I started the bike with no one ahead of me in sight. The plan was to work the bike hard – really relying on my leg strength to go fast. About 10 minutes in, I saw Medena up ahead of me. I was gaining on her, and in about 5 minutes, I caught and passed her. It seemed that I passed her pretty easily, but she definitely picked it up after that (or I let up a bit!), and about 5 minutes later, she passed me back. I knew I needed to try to stay with her on the bike – the girl can run! Tim was in my head, reminding me that my legs were strong and I needed to use them to push this bike harder. My heart rate was dropping a bit, trying to stay a legal distance behind her, and I knew this was when I had to make my move. I passed her back, and put the pedal to the metal, trying to put as much distance on her as possible. She definitely stuck with me for a while, but the gap was widening. The course was rolling hills, nothing too dramatic, but it gave me the opportunity to really push the speed. Around 30 minutes in, doubts started creeping in – this pace HURT, how could I possibly keep it up for another 30? But I just kept repeating “strong legs”, and thinking back to all those really tough interval rides I did this year where I managed to stay tough and push past where I thought I could go. 20 miles came, and I caught a glimpse behind me – no one in sight! Just had to hold on for the last 6.2 miles, to keep a good cushion going into the run. Bike split: 1:07:47 (23.3 mph)
I got into T2 and got out of there as quickly as possible. There were lots of spectators near the transition area (compared to the very few people out on the course) so it got me going and excited to start the run (not that I wasn’t already pumped to be running!) You start running on some grass, then head out down the main street and into some neighborhoods. My legs were tired, and didn’t want to turnover at the pace I wanted to be running at. We had set a first mile goal pace of 6:10, then I was free to go as fast as I could. I started around 6:20 pace, and managed to bring it down to about a 6:15 first mile. I knew if I could hold 6:15s, I should be able to maintain the lead. I hit the 2nd mile in another 6:15, and then finally, my legs decided to join the party. I could feel myself getting stronger around mile 3, and my pace showed it – I got faster each mile, and managed to run a 5:55 in mile 6. Run split: 37:34 (6:04 min/mile pace, only about 30 seconds off my fastest standalone 10k!)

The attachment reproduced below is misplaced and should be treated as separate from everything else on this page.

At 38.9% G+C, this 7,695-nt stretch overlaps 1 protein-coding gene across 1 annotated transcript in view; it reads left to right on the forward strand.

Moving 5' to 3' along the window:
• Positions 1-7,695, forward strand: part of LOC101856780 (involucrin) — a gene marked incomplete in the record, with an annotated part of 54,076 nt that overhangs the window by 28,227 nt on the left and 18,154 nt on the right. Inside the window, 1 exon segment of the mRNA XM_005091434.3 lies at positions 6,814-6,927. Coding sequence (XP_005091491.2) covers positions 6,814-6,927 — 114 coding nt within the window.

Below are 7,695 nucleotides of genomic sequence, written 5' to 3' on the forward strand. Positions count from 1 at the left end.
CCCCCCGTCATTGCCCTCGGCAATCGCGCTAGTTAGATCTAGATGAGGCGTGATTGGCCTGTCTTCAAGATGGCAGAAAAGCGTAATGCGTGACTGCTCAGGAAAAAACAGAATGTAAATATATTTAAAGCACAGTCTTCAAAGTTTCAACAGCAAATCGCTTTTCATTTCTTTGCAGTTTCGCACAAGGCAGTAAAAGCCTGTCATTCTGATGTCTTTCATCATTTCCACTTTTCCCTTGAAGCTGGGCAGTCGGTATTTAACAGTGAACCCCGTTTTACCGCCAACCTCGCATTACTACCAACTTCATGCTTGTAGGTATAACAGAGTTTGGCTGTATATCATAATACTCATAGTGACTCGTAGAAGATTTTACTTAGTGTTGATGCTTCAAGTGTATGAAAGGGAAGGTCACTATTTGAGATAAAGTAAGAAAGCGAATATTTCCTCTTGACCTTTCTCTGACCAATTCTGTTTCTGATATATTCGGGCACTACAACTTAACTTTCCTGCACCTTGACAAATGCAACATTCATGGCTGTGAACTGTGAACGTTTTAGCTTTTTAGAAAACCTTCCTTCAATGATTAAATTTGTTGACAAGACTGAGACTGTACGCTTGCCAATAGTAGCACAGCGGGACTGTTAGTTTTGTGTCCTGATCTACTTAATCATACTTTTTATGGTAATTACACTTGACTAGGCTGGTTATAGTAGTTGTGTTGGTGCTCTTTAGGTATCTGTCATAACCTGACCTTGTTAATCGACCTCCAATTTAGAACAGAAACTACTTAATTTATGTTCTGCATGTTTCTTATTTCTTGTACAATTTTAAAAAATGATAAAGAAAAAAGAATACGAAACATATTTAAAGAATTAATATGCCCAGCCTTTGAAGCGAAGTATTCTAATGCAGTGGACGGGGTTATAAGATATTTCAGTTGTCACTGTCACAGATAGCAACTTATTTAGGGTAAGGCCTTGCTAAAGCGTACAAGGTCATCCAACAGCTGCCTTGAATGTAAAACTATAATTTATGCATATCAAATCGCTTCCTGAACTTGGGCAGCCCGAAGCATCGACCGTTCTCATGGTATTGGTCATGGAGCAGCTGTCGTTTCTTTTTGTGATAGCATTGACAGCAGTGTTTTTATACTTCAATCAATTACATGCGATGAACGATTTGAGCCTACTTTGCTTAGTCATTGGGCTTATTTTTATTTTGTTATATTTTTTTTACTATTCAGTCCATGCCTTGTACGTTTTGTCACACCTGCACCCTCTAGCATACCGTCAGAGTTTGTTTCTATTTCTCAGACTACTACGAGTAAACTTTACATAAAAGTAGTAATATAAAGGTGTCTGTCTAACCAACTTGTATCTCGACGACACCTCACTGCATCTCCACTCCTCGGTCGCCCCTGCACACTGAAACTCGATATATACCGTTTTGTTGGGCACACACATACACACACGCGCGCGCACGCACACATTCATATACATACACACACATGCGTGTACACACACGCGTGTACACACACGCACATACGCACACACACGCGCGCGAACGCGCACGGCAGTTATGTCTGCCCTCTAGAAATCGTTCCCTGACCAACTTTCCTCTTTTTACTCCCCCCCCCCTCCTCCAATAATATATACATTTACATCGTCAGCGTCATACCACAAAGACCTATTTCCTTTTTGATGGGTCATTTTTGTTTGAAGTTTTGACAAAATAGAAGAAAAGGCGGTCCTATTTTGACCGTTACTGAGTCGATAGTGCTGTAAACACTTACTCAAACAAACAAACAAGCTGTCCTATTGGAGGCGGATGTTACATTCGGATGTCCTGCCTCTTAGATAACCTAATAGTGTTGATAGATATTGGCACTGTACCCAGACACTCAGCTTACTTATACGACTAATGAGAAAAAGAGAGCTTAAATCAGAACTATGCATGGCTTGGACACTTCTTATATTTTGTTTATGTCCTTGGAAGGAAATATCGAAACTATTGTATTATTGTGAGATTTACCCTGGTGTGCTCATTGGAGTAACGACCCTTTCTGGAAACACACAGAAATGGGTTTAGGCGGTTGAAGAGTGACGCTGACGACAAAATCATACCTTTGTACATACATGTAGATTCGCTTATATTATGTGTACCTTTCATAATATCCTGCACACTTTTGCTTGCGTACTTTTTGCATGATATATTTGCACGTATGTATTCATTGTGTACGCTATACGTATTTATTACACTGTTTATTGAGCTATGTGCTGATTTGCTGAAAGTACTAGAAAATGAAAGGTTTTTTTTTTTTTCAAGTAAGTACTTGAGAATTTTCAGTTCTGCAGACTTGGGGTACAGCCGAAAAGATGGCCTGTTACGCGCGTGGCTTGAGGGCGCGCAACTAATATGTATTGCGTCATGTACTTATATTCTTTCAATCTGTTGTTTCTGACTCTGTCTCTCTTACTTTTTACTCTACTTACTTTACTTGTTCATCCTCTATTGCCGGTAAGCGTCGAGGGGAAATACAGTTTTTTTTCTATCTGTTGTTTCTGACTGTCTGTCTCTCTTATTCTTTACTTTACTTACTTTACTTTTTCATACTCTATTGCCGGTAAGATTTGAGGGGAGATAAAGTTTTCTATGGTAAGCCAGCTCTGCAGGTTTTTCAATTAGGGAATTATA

I crossed the finish line in 2:06:12, 1st female, and 6th overall. For the women, I had the 2nd fastest swim and fastest run time, but more impressively for me, the fastest bike time. This made me very happy – seeing all the hard work paying off! I know I still have a long ways to go, but I’m thrilled with the progress I’ve made on the bike this year. It helps to have a kick-ass bike – my Quintana Roo CD0.1 is an awesome ride. Gotta give a big thanks to Coach Tim for making me spend hours upon hours on the bike, getting out of my comfort zone (through group rides, mountain climbs, tough Z3 intervals), and giving me the confidence I need to make all that hard work come out on race day. And somehow, still allowing me to run well off the bike!
This was my first Sun Multisport race, and they did a great job making it an fun & safe race! The volunteers were great out on the course, the course was well-marked and patrolled at all the intersections, and there was a fun post-race party with tons of food and a band! Besides a couple sketchy parts of the bike course and the one section of the run course that crossed over the bike course, the course was smooth and easy to follow. It was a great local race!